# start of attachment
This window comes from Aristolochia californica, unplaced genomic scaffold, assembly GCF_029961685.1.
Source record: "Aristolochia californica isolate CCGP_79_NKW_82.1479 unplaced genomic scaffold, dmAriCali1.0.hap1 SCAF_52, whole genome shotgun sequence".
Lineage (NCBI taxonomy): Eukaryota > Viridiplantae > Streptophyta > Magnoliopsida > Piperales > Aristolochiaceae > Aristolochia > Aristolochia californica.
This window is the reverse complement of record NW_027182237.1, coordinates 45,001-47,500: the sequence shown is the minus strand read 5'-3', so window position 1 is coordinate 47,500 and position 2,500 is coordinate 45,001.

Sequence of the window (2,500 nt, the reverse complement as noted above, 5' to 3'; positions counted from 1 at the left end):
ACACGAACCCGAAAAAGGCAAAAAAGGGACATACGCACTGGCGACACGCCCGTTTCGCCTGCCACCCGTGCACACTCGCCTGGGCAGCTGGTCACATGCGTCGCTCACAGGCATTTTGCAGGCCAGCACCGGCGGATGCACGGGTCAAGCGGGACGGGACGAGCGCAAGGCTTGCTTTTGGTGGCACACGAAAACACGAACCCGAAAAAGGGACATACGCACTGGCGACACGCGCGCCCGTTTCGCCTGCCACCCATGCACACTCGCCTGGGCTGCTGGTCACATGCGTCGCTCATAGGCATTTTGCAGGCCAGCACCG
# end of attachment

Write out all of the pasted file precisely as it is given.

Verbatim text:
This window comes from Aristolochia californica, unplaced genomic scaffold, assembly GCF_029961685.1.
Source record: "Aristolochia californica isolate CCGP_79_NKW_82.1479 unplaced genomic scaffold, dmAriCali1.0.hap1 SCAF_52, whole genome shotgun sequence".
Lineage (NCBI taxonomy): Eukaryota > Viridiplantae > Streptophyta > Magnoliopsida > Piperales > Aristolochiaceae > Aristolochia > Aristolochia californica.
This window is the reverse complement of record NW_027182237.1, coordinates 45,001-47,500: the sequence shown is the minus strand read 5'-3', so window position 1 is coordinate 47,500 and position 2,500 is coordinate 45,001.

Sequence of the window (2,500 nt, the reverse complement as noted above, 5' to 3'; positions counted from 1 at the left end):
ACACGAACCCGAAAAAGGCAAAAAAGGGACATACGCACTGGCGACACGCCCGTTTCGCCTGCCACCCGTGCACACTCGCCTGGGCAGCTGGTCACATGCGTCGCTCACAGGCATTTTGCAGGCCAGCACCGGCGGATGCACGGGTCAAGCGGGACGGGACGAGCGCAAGGCTTGCTTTTGGTGGCACACGAAAACACGAACCCGAAAAAGGGACATACGCACTGGCGACACGCGCGCCCGTTTCGCCTGCCACCCATGCACACTCGCCTGGGCTGCTGGTCACATGCGTCGCTCATAGGCATTTTGCAGGCCAGCACCG